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Comments (5)

  • Matthew Lange


    IMO the gearbox ranks alongside the aero as the biggest evolution from the SWB to the GTO. The 5 speed unit in the GTO allowed it to run at higher speeds at Le Mans than the 4 speed in the SWB. The 5 speed unit will not fit in a SWB chassis without extensive mods (my Dad tried when he owned an SWB and wanted to lower the gearing when touring). Ferrari already had an IRS setup for the rear suspension on their prototypes but the GTO retained a live axle like the SWB to appease the FIA.

    While there was no question that the GTO bent the rules, I reckon it's rivals did too. Could you actually go into a showroom and buy a Shelby Daytona Coupé the GT that finally ended the GTO's reign. Incidentally while the Shelby Daytona took the title in 65 Ferrari still took the blue riband prize of the GT class at Le Mans with the car often regarded as the 65 GTO, the 275 Speciale.

  • Dustin Rittle


    What is there to say about the Ferrari 250 GTO that hasn't already been said it was a stunning looking automobile with the performance to back it up. Yes it is true Ferrari did not make many 250 GTOs but then again i heard that Carroll Shelby did skip a large block of VIN numbers to make it seem like he was building a large amount of cars. Now on to the 250 LM while it was a brilliant piece of machinery I personal think the FIA was right to ban it from GT. Enzo was trying to use the 250 LM as a new weapon against Shelby and his Daytonas which by the way were giving Ferrari a rough time.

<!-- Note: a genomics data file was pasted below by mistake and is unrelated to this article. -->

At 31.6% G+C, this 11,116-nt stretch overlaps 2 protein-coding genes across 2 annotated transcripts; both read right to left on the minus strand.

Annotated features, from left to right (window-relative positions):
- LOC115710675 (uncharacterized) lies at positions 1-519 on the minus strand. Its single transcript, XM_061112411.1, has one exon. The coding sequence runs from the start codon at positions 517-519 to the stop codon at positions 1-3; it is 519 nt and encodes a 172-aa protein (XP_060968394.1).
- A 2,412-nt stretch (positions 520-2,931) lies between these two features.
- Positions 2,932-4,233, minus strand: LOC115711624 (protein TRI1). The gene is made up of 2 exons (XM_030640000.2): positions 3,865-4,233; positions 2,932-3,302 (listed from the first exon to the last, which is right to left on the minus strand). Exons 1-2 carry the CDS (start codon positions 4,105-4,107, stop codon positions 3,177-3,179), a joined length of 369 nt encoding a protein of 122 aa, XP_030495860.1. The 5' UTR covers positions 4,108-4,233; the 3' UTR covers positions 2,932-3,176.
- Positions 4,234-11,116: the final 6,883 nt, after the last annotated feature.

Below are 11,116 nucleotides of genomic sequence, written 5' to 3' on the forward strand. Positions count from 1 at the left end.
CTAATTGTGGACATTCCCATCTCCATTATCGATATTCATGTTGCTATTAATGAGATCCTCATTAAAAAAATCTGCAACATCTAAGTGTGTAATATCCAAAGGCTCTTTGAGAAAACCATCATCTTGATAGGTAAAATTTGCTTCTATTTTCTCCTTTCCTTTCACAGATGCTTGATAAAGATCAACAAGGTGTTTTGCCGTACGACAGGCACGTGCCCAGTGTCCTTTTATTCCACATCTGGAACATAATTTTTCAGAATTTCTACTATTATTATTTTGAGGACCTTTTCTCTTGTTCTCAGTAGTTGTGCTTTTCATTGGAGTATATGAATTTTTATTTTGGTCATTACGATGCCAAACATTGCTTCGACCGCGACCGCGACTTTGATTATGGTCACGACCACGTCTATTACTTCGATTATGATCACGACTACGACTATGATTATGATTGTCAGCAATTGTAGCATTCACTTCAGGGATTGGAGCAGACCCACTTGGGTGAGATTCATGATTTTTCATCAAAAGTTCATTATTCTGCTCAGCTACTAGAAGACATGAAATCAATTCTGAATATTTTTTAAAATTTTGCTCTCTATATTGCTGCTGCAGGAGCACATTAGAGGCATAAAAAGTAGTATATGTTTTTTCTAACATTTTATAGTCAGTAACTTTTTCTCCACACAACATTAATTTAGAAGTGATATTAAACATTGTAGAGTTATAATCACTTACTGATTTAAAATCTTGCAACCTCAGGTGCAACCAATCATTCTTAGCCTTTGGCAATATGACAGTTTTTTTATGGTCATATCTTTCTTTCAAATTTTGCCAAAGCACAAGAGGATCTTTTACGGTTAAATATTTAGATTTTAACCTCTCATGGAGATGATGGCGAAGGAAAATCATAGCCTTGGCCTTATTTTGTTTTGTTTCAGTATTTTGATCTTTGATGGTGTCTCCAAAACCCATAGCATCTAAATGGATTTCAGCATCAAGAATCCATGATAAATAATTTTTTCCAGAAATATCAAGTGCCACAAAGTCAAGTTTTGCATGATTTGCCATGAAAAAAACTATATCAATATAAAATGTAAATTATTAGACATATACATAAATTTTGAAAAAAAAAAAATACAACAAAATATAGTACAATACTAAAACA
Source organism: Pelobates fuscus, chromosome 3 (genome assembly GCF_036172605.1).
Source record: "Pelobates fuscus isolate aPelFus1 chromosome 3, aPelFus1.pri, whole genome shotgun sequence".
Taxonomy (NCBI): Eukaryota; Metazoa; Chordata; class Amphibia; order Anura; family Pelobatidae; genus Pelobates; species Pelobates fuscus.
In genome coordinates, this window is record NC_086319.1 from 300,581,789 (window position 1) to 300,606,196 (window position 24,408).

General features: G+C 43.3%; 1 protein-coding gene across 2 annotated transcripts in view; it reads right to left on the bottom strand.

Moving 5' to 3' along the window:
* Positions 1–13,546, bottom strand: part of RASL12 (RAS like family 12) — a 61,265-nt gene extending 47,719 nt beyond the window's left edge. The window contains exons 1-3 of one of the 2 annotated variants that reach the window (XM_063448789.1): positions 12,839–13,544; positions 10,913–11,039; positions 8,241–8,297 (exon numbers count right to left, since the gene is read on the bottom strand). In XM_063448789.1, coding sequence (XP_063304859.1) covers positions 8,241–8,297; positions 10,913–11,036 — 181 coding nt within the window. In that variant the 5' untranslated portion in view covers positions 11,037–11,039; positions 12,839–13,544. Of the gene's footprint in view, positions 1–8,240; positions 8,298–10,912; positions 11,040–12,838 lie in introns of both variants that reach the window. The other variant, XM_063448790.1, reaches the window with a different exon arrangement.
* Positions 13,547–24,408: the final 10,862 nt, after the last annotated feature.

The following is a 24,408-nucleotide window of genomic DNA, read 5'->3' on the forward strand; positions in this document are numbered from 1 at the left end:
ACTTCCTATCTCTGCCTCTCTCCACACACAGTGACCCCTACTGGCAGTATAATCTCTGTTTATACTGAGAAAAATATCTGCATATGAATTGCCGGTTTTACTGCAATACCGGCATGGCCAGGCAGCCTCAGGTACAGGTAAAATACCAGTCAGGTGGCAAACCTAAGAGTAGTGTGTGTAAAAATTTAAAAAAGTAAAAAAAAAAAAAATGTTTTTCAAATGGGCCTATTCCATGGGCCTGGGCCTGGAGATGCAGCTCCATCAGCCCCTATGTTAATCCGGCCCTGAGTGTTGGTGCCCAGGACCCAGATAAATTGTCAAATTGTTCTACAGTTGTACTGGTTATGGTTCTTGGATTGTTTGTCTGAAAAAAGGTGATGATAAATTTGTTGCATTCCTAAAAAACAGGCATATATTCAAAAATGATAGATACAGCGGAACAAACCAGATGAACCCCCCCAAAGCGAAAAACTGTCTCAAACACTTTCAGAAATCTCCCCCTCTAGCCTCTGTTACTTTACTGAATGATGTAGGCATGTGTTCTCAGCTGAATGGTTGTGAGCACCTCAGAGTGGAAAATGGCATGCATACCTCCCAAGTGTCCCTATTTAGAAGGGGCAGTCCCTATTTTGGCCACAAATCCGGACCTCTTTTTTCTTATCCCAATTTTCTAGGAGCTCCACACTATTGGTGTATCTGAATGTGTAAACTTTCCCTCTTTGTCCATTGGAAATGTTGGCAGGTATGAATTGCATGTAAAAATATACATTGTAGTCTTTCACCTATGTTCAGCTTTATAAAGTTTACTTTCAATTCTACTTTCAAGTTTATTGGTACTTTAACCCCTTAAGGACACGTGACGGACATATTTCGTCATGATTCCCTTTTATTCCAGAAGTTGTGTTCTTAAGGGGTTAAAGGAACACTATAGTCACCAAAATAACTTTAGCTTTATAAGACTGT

• Guest (Pepe Rodriguez)


    And in 1965 the 250 LM won the Le Mans 24 hours. with Jochen Rindt (a Formula One World Champion) and Mansten Gregory. it was the last victory of Ferrari at Le Mans, and of course a great victory for Luigi Chinetti as it was a N.A.R.T entered car.

  • Guest (Steven Robertson)


    Fabulous video. There were of course 7 250 GTOs bodied in '64 style - 3 originals of which 5571GT was the first and 4 Series 1 cars were rebodied. The first GTO bodied in this 1964 style was 4399GT which is a series 1 car rebodied to series 2 at the end of 1963.

  • Guest (Garrett Waddell)


    The 250 GTO series are beautiful cars. I am fortunate to race with some of them in SVRA Group 6, among which are Peter Sachs 4091GT, which is the only Type II I have ever seen, at St Louis in August of 1985. I have also raced with several of the Type I cars, which I consider "prettier shape". The 250 GTO usually races in Group 5 with solid axle Corvettes, but sometimes at Wine Country, and some times at Monterey they have run them in Group 6 with Cobras and Corvettees, then I have the "best seat in the house".

    Garrett Waddell